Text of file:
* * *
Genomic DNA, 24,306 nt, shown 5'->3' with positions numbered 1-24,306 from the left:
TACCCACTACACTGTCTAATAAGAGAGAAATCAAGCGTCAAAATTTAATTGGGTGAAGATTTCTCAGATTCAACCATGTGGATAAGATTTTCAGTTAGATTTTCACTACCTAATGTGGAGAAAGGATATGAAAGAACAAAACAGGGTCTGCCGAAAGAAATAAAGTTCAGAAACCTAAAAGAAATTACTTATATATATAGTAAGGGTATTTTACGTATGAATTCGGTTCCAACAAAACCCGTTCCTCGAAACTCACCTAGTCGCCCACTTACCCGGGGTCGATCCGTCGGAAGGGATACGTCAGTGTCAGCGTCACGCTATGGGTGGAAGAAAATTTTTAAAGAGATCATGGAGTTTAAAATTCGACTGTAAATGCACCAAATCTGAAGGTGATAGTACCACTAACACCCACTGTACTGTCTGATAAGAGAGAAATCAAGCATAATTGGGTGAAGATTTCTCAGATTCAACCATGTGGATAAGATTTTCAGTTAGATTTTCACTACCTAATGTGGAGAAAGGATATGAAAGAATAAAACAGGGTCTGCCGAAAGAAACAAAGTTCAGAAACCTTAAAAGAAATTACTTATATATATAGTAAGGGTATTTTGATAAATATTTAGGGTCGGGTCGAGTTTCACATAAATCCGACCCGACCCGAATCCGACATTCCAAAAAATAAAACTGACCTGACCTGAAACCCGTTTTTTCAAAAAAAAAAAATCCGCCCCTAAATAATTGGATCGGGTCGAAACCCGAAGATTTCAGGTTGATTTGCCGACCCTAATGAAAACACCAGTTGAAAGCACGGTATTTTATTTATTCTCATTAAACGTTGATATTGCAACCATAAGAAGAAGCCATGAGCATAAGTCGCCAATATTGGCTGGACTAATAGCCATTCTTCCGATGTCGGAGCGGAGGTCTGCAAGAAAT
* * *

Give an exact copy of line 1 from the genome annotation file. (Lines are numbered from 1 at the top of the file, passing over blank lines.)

Genomic DNA, 24,306 nt, shown 5'->3' with positions numbered 1-24,306 from the left: